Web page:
SpaceX Receives Explosives At Starship Test Site As Potential Launch Draws Close

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After the long weekend, SpaceX picked up progress with its Starship rocket in Texas ahead of the third test flight attempt. As of now, Starship might launch in March if all tests before the attempt are successful and engineers can comfortably clear the rocket for liftoff. Footage from multiple local media outlets covering SpaceX’s launch site in Texas shows that the company might have ordered components for one of Starship’s most important subsystems, the flight termination system or FTS. The deliveries follow a de-stack of the rocket at the launch pad, with SpaceX also moving a Starship second-stage spacecraft to its test mount.

Possible Static Fires In Play As SpaceX Potentially Orders Starship FTS Equipment

In order to launch Starship, SpaceX, like other mega rocket operators, has to install explosives on the rocket to ensure that it will destroy itself mid air in case of an anomaly. These systems have a finite life, preventing the rocket operator from installing them at the time of the vehicle’s production. For Starship, this means that momentum for a third test flight might finally be building up in Boca Chica, particularly since SpaceX has also transported the third test flight’s second stage Starship rocket to a test pad.

This pad typically sees static fire tests both before potential launches and as a regular part of the Starship test campaign. Since SpaceX typically confirms such tests almost immediately after they occur, and other Starship tests, such as tank pressurization, take place on the launch pad, there may be a Starship second stage static fire soon.

Starship’s Super Heavy booster, which has also left the launch site, uses 33 Raptor engines tuned for atmospheric use only. The second stage features slightly different engines that are optimized for the vacuum of space, and due to the massive power of its engines, static fires for the Super Heavy typically take place on the launch pad.

An FTS system is installed on both the booster and the spacecraft, and along with Starship’s engines, it has drawn quite a bit of attention to itself during the current test campaign of the integrated Starship stack. SpaceX’s first Starship test flight, which took place almost a year back then, led to the first and second stages failing to successfully separate after several of the first stage’s engines lost their power along the way.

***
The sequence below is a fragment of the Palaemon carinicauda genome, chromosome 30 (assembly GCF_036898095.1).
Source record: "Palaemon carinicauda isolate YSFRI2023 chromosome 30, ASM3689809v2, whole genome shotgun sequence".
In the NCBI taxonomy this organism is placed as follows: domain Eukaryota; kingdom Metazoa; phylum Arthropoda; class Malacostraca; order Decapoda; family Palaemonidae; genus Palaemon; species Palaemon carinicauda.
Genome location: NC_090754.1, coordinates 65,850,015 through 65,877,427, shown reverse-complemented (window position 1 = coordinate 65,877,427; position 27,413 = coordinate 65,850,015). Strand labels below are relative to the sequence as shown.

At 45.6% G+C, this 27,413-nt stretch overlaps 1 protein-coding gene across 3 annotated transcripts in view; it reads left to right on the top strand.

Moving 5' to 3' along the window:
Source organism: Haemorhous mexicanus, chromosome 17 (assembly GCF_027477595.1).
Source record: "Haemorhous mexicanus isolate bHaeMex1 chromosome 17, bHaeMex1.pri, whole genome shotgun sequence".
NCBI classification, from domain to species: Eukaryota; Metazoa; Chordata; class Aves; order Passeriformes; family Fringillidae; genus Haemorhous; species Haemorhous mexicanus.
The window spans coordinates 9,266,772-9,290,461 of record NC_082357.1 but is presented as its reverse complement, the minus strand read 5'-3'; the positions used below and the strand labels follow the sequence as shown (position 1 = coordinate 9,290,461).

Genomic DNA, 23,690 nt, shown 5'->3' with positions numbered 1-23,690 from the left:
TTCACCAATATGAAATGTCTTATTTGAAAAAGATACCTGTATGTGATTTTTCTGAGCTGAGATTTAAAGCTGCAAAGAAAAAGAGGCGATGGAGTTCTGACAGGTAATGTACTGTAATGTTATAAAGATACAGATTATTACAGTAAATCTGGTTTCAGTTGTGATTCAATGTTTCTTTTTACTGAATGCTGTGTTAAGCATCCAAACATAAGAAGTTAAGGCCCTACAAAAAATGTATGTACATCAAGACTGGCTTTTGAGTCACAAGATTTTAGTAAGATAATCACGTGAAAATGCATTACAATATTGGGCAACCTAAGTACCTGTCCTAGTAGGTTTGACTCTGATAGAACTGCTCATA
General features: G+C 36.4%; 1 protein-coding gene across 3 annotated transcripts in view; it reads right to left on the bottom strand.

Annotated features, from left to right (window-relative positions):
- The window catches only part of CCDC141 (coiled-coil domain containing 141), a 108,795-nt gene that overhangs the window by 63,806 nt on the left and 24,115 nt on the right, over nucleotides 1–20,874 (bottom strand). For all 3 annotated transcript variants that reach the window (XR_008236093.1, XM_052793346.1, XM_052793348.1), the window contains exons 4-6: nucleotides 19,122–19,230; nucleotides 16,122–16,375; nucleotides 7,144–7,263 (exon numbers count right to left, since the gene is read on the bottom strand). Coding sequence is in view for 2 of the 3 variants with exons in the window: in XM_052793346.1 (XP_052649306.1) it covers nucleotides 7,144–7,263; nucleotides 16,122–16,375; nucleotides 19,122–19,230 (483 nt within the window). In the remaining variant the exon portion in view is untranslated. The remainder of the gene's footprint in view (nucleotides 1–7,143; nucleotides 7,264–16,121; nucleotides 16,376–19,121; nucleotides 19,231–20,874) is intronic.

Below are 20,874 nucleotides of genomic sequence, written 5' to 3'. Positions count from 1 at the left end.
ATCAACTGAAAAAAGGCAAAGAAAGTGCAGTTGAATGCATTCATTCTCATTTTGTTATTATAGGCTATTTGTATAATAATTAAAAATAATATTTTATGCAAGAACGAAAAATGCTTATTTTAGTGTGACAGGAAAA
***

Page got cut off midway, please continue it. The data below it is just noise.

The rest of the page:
At the point of stage separation, the Starship Super Heavy did multiple somersaults before its FTS successfully destroyed the rocket. A later investigation revealed that the rocket was too strong, and SpaceX’s second Starship test flight in November saw successful first stage detonation after stage separation. The Starship second stage’s FTS also successfully detonated during its coast phase, with SpaceX keeping quite about that test’s performance since then.

A closer look at today’s images shows that heavy duty explosives also made their way to the site, along with less powerful ones that cannot destroy Starship on Earth, in air or in space.

SpaceX followed up the explosives delivery in Texas with a successful launch to geosynchronous orbit from the Cape Canaveral Space Force Station in Florida. The launch was the firm’s 16th for the year, and it comes after a record setting 2023, which saw SpaceX become the first firm to complete close to a hundred orbital launches in a calendar year.

It sent the Indonesian state owned Telkomsat’s multi million dollar communications satellite to orbit. After today’s mission, SpaceX is close to completing three hundred recoveries of an orbital class rocket (today’s recovery was the 275th), just as it puts the final touches on the world’s largest rocket in Texas.

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